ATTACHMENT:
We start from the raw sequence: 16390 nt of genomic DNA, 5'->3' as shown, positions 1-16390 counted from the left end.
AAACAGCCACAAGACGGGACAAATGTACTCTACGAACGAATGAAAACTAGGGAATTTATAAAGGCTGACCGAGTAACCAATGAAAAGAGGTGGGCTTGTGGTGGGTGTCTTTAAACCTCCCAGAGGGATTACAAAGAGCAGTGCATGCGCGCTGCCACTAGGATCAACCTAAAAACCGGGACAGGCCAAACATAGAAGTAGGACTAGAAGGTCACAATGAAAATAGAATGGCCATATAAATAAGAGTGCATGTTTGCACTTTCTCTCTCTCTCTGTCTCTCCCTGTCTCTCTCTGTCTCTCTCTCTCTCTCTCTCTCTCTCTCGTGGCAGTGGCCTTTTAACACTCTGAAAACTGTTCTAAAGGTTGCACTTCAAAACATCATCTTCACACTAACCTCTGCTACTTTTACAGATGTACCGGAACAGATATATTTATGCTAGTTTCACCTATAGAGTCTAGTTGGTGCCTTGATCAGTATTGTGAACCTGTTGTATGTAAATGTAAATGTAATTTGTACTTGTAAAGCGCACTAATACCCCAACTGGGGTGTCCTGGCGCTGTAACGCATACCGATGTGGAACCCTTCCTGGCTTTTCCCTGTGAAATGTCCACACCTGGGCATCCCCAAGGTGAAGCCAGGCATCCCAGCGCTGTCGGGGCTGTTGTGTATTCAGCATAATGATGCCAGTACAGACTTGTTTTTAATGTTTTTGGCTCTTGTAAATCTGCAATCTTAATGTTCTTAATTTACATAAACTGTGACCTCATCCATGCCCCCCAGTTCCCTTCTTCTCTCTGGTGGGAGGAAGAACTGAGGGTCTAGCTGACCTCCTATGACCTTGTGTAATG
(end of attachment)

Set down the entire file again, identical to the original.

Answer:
We start from the raw sequence: 16390 nt of genomic DNA, 5'->3' as shown, positions 1-16390 counted from the left end.
AAACAGCCACAAGACGGGACAAATGTACTCTACGAACGAATGAAAACTAGGGAATTTATAAAGGCTGACCGAGTAACCAATGAAAAGAGGTGGGCTTGTGGTGGGTGTCTTTAAACCTCCCAGAGGGATTACAAAGAGCAGTGCATGCGCGCTGCCACTAGGATCAACCTAAAAACCGGGACAGGCCAAACATAGAAGTAGGACTAGAAGGTCACAATGAAAATAGAATGGCCATATAAATAAGAGTGCATGTTTGCACTTTCTCTCTCTCTCTGTCTCTCCCTGTCTCTCTCTGTCTCTCTCTCTCTCTCTCTCTCTCTCTCGTGGCAGTGGCCTTTTAACACTCTGAAAACTGTTCTAAAGGTTGCACTTCAAAACATCATCTTCACACTAACCTCTGCTACTTTTACAGATGTACCGGAACAGATATATTTATGCTAGTTTCACCTATAGAGTCTAGTTGGTGCCTTGATCAGTATTGTGAACCTGTTGTATGTAAATGTAAATGTAATTTGTACTTGTAAAGCGCACTAATACCCCAACTGGGGTGTCCTGGCGCTGTAACGCATACCGATGTGGAACCCTTCCTGGCTTTTCCCTGTGAAATGTCCACACCTGGGCATCCCCAAGGTGAAGCCAGGCATCCCAGCGCTGTCGGGGCTGTTGTGTATTCAGCATAATGATGCCAGTACAGACTTGTTTTTAATGTTTTTGGCTCTTGTAAATCTGCAATCTTAATGTTCTTAATTTACATAAACTGTGACCTCATCCATGCCCCCCAGTTCCCTTCTTCTCTCTGGTGGGAGGAAGAACTGAGGGTCTAGCTGACCTCCTATGACCTTGTGTAATG